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5 Myths About Periodontal Instrumentation

Magnified viewing of subgingival and root areas debunks some common theories about root instrumentation technique.

The use of the dental endoscope has allowed dental professionals to actually see what they are instrumenting for the first time. What is revealed by the dental endoscope challenges many of the current beliefs held in modern periodontal instrumentation.

The  dental endoscope provides a magnified view, up to 48 times, of the subgingival area and root. A tiny camera is mounted on a probe-like instrument that inserts into the gingival sulcus (Figure 1). Aided by intense fiber-optic lighting and continual flushing of the pocket with water, the endoscope displays magnified images of the root surface on a video screen. Detailed images of crown margins, subgingival decay, furcations, and embedded calculus with adjacent inflamed tissue are visible.1 What can be seen through the dental endoscope calls into question several of today’s common beliefs about periodontal instrumentation.

Myth #1

The first myth is that flap surgery is always necessary to gain access for removal of subgingival calculus deeper than 4 mm or 5 mm. Many articles discuss the limitations of nonsurgical therapy in the removal of subgingival calculus.2-16 Dental hygienists often believe they are limited by how deep they can insert an instrument into the pocket and by their ability to access furcations and concavities, and around line angles. The dental endoscope, however, demonstrates that these areas can be reached. Clinicians are hampered by the diameter of the space being instrumented (eg, narrow furcations), and instrument design. Thin ultrasonic inserts/tips (UITs) or micro mini curets are sometimes the only choice for instrumenting these tight root areas.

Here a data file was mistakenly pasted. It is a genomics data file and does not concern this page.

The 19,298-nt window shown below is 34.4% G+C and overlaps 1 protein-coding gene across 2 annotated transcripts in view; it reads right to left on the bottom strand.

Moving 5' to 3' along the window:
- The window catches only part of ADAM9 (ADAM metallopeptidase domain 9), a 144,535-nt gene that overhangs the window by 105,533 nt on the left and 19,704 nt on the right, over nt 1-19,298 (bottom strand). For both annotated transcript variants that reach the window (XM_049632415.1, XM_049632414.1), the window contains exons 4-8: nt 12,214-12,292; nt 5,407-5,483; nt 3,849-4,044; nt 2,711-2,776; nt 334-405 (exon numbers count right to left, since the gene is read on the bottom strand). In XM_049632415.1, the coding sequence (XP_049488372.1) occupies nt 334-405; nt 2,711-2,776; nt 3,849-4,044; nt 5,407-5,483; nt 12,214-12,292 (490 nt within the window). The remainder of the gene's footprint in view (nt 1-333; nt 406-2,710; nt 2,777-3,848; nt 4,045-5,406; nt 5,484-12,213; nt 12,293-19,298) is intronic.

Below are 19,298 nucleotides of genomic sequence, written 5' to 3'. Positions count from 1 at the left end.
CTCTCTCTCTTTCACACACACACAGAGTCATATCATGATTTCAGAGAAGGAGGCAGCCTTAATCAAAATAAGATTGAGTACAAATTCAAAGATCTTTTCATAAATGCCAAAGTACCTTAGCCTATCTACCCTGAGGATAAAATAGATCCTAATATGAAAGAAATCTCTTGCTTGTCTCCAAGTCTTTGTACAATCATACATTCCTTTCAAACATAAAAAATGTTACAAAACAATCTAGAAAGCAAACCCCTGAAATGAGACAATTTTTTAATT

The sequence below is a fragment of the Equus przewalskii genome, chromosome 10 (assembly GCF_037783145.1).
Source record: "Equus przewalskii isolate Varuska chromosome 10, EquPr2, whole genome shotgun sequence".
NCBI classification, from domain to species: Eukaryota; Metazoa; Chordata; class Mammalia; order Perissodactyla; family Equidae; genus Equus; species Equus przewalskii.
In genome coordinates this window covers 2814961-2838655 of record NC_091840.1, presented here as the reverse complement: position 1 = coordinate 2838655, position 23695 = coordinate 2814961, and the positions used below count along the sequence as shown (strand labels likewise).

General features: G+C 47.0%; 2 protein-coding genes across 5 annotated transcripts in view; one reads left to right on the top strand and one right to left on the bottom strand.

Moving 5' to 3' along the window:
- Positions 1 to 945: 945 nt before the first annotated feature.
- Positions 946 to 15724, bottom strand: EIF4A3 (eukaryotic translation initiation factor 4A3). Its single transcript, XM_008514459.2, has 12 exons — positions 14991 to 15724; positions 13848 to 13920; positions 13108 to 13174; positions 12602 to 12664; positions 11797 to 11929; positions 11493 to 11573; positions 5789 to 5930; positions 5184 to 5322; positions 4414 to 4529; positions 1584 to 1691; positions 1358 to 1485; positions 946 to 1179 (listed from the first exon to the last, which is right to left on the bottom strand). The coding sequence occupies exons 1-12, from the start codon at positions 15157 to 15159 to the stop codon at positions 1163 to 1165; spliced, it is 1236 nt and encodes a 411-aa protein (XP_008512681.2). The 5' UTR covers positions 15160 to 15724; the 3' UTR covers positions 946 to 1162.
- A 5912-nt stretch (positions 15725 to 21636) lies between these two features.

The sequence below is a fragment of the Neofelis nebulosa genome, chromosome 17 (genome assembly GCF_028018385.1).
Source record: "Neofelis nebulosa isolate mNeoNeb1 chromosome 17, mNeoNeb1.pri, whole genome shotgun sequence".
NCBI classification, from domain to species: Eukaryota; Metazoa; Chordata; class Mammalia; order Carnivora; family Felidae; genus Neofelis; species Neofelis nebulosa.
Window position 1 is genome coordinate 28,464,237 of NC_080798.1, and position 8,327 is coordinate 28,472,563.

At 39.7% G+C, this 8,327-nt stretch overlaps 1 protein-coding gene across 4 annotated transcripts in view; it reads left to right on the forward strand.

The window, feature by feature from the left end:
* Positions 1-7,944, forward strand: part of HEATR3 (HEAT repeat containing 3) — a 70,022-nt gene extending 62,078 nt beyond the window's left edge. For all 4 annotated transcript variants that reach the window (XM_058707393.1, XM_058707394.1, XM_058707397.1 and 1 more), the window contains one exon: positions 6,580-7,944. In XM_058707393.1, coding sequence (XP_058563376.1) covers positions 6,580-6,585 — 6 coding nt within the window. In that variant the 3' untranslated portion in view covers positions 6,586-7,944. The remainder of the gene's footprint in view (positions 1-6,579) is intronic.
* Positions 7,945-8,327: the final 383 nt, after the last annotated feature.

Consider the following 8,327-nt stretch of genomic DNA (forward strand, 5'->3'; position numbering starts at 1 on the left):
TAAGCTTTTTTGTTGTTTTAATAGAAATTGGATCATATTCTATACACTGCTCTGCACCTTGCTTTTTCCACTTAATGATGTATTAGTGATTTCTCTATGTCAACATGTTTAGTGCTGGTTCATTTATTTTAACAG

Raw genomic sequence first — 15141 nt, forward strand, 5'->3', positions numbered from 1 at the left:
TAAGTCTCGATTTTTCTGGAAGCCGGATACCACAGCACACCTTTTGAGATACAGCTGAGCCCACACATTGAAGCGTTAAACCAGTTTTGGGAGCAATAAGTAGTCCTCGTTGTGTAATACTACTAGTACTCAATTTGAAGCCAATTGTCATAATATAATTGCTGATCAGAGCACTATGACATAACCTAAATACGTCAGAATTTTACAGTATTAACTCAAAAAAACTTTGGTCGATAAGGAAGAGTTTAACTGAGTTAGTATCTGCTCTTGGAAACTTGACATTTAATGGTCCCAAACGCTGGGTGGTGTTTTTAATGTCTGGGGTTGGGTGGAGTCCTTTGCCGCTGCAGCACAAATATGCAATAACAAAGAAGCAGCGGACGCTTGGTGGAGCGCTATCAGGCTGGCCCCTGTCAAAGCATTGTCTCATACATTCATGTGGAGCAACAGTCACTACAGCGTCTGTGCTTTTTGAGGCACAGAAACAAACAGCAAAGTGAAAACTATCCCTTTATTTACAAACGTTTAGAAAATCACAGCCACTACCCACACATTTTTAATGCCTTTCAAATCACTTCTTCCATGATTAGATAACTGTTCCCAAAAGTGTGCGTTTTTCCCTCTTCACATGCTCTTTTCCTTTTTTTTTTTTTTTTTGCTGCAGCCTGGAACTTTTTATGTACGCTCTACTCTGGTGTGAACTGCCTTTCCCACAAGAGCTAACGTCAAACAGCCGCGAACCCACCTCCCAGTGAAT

The dental endoscope’s high magnification ensures that even miniscule pieces of embedded calculus can be seen and removed. At times, the camera must be removed from the pocket to allow for insertion of the scaling instrument. Using this “view, instrument, view” technique does not allow for observation while working, but the ability to insert the camera to see the area after instrumentation allows for the thorough removal of subgingival calculus—and, in some cases, may eliminate the need for flap surgery.

Myth #2

The second misconception is that root planing is not necessary to achieve complete removal of calculus. The philosophy of using root planing to achieve glassy, smooth roots came into question during the late 1990s.

Some currently used dental hygiene textbooks advise abandoning root planing in favor of the less invasive root debridement.17 More emphasis is placed on saving cementum than in removing calculus, even though most pocket closure, following post-nonsurgical therapy, is accomplished by long junctional epithelial attachment, and not through direct fibers into cementum.18